The history of the Stirling Engine

The history of the Stirling Engine

The history of the Stirling Motor
A small Historic Peek


Historischer StirlingmotorThe first Stirling motor was patented by the Scottish intellectual, Robert Stirling. The first machine worked as a water pump for draining a flooded quarry in Scotland. At that time in history, boiler explosions in steam engines were relatively common-place. Stirling wanted to make work in the quarries and coal mines safer. The influx of warmth could be controlled well, and the relative low pressure in the machine could not lead to serious accidents. Other than the bettered safety conditions, the motor was found to have lower fuel consumption, compared to the steam engine, which played a roll in the development of this new technology.

At the beginning of the 20th century, about 250,000 Stirling motors were in use world-wide as table-top fans, water pumps and engines for small apparati like sewing machines. Thus, the private house hold and small manual labor operations were supplied with mechanical energy. When Otto, diesel, and electric motors became more and more popular, Stirling motors were forced off the market.

Stirlingmotor als Kältemaschine für TieftemperaturtechnikAn unending domain of Stirling motors is the production of very low temperatures. With minimal temperature Stirling cryomachines, temperatures down to 80 K (ca. -193°C) (Explanation Kelvin) can be reached. Air or methane condensation and cooling of infrared sensors are typical examples for low temperature utilization. The military has been producing these machines in large numbers for years, since it needs many cooling units for automatic weapons and infrared visors.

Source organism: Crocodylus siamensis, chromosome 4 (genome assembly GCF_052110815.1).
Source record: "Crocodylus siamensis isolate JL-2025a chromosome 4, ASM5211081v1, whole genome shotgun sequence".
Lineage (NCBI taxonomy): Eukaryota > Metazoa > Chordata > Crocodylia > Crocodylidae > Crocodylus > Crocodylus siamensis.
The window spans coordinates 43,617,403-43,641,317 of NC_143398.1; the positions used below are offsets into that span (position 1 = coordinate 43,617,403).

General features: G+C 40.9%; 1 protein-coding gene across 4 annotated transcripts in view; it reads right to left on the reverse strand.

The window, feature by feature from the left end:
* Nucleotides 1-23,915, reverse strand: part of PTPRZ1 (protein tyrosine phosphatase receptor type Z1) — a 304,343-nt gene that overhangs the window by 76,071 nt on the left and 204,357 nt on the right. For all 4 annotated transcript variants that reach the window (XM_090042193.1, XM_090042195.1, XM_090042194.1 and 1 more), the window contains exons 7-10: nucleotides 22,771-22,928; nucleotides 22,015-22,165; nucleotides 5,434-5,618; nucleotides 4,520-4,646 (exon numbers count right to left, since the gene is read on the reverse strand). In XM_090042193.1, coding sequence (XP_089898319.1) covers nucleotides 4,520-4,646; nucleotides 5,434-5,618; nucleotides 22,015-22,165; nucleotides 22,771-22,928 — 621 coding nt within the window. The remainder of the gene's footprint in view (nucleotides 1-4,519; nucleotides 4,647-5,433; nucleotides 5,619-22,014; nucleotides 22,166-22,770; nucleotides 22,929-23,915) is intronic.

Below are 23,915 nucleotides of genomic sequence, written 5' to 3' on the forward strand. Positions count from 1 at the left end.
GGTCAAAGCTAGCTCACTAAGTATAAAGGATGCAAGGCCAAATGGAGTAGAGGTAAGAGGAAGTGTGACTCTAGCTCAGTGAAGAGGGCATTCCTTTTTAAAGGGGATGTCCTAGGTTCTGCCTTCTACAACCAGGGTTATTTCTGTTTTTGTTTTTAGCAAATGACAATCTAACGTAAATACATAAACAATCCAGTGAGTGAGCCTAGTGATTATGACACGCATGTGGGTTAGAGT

In recent times, Stirling motors have a novel use in solar thermal units, e.g. in the Spanish Almeria, where a dish/Stirling was put into use in tandem with the German Center for Air and Space Travel (DLR). Even in warm parts of Germany, the summer sun in the afternoon provided a performance of 1000W per m2.


Solarkraftwerk mit StirlingmotorenDish/Stirling systems are made of a parabolic concentrator, a receiver, and a Stirling motor with a coupled generator. In comparison to large units like solar towers and parabolic rim fields (50 to 200 MWe), dish/Stirling systems are designated for decentralized uses of quite a few kW up to a few MW of electrical performance. The modular size is between 5 kWe and 25 kWe in present systems. Through very high concentration factors and temperatures, dish/Stirling units reached a 29 % of the highest conversion level of the best solar thermal unit.
Dish/Stirling systems can be ideally used in regions without electricity for supplying electric energy, water, desalination etc. or as a supplement to existing electrical supply. When individual modules are linked to form the size of a park, they produce 5-10 MW.

Block-type thermal power stations have become increasingly interested in Stirling models, because they represent alternatives to heating and energy supply down to the private household.